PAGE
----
Maybe I'm wrong and one of the "females" is actually a fat male and these 2 paired up? (do C. choprae do that?).

Anyway, even if they did spawn in the display I doubt I'd ever see any fry survive there since the barb is constantly picking at the moss for food. He would definitely vacuum up any eggs or fry.
Danios usually will pair off from the school to spawn but they do not stay together as a pair after that. ( Same with Barbs, Rasboras and Tetras or any egg scatterer.)
As for them spawning 3 times, if you have 3 females, it's more likely you had 3 spawns from 3 different females. Spawn #4 would then be from you. ;) (y)
Once the fry are free swimming, they should have a seasoned sponge filter in their tank to help provide filtration as well as another food source. ( Microbes on the sponge filter can become food. ) Usually all the fry will become free swimming within a day or so. This is why you don't really want to put multiple spawns together unless they occur on the same day.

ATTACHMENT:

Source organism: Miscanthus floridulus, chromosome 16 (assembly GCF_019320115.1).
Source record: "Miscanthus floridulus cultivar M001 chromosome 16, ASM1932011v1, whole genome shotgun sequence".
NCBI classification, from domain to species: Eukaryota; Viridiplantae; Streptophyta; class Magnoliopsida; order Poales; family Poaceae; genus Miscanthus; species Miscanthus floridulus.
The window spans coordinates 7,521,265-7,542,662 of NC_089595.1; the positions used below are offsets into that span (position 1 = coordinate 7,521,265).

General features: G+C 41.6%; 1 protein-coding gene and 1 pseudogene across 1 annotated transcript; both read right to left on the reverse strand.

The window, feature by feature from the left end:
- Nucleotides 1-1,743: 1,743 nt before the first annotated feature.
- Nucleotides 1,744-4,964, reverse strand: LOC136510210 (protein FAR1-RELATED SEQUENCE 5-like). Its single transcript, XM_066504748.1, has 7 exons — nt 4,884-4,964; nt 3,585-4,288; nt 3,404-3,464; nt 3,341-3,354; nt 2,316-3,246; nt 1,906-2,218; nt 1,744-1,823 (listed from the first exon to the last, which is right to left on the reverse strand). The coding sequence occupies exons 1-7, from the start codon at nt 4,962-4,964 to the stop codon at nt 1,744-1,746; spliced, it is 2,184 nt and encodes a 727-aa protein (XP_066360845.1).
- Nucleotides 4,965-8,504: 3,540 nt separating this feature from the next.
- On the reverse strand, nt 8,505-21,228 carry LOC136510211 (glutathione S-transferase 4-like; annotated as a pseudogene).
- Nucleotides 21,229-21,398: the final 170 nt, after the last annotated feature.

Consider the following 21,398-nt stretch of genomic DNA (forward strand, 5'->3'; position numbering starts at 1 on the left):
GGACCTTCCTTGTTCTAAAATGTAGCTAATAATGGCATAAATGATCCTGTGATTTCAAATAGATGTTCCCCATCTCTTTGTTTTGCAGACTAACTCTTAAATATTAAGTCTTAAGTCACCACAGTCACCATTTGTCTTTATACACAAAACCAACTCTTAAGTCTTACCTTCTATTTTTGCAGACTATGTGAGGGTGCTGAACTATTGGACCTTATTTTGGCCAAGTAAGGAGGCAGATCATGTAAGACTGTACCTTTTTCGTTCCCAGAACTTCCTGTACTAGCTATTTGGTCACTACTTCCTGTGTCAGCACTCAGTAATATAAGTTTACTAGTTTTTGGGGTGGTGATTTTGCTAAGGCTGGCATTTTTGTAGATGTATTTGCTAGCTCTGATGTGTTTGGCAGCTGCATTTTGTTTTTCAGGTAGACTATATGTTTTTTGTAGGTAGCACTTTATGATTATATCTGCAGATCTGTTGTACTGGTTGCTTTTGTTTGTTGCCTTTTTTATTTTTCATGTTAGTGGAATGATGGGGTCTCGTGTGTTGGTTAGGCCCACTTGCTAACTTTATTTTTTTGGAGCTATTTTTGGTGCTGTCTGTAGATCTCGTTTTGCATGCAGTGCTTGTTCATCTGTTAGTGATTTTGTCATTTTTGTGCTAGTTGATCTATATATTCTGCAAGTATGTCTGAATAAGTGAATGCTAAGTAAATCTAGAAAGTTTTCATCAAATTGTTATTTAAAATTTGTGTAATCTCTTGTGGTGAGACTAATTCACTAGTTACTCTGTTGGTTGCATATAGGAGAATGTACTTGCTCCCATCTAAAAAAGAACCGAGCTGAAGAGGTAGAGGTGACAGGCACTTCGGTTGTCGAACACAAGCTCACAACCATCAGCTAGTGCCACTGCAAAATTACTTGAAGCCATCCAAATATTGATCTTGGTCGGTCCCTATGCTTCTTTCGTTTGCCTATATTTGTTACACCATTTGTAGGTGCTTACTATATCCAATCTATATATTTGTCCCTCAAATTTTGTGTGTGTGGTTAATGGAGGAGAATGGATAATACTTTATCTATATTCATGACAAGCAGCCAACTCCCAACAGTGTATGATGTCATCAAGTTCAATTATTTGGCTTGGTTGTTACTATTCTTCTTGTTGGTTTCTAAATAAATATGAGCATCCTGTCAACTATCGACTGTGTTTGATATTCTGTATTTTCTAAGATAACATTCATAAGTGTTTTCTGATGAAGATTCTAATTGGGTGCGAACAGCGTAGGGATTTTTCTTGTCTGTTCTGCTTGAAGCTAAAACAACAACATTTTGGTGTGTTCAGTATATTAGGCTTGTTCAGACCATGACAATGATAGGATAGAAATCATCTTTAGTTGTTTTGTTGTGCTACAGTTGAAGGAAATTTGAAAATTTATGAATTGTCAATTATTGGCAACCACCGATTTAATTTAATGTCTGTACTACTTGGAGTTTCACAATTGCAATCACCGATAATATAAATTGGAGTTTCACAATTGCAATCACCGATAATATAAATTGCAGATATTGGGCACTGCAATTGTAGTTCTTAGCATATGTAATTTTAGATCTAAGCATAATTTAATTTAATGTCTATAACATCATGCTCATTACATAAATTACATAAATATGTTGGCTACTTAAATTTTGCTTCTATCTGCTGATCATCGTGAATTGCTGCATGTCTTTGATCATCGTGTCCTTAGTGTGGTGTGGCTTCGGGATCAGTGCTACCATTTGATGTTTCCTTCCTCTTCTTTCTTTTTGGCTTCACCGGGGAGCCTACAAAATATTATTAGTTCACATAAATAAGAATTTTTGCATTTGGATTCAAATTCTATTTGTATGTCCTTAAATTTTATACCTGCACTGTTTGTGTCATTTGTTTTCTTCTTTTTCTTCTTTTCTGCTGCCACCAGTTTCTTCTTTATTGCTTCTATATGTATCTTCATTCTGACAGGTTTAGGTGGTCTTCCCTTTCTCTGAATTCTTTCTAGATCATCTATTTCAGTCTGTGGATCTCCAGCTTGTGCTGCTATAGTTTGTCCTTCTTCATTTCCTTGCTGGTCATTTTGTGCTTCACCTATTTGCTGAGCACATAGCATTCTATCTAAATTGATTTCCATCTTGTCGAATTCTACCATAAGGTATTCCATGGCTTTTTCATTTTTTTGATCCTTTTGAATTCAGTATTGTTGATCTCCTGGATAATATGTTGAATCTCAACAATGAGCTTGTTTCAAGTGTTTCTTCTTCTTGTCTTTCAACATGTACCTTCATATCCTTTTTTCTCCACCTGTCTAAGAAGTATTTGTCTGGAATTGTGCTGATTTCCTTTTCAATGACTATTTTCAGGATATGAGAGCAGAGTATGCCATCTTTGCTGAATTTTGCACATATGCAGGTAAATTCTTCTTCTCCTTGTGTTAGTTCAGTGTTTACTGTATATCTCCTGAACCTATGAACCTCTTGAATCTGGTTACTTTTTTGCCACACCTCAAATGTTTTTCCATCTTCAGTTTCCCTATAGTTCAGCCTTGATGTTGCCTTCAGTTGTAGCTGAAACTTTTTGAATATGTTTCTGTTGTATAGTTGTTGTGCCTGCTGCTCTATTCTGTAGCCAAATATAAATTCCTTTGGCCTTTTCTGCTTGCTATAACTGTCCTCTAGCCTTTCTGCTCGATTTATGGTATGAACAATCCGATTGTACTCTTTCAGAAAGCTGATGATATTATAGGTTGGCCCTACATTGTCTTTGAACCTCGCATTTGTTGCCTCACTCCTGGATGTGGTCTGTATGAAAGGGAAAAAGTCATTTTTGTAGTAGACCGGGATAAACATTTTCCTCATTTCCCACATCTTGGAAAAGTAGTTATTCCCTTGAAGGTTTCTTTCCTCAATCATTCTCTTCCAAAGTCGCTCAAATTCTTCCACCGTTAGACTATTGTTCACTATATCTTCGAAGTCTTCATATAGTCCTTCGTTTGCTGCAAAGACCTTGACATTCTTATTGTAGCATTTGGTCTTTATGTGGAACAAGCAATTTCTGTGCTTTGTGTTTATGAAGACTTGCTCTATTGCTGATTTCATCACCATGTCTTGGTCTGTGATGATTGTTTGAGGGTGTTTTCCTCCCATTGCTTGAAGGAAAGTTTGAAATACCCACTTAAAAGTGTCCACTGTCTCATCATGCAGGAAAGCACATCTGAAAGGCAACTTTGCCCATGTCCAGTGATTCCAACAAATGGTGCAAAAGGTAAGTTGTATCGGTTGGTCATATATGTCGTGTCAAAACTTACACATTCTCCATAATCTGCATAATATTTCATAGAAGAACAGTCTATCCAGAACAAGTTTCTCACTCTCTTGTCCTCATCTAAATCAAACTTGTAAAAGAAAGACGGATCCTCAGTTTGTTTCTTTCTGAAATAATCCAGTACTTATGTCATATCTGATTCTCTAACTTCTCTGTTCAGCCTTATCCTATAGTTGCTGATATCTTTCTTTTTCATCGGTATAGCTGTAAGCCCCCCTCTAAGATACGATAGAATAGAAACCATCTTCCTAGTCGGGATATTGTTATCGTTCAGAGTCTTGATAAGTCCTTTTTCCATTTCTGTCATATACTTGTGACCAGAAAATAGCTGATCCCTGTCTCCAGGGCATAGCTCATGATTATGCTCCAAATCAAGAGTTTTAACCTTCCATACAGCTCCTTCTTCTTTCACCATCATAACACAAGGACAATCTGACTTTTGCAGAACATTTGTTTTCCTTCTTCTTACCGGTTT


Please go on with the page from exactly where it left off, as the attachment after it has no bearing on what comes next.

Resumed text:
You may not see any food in the stomachs if the fry are eating infusoria but you will see yellow in the stomachs when they eat the egg yolk and orange in their bellies when they start earing brine shrimp nuplii ( or whatever color food you are feeding the fry. ) Yes, fry foods are going to foul the water if overfed or not eaten so you will be needing to do cleaning and water changes on the fry tanks.
 
All 4 fry are free swimming as of yesterday morning.

I can't see any of the ones that hatched from subsequent batches but the bottom of the breeder box is quite dirty now so they may have perished or they might still be down there.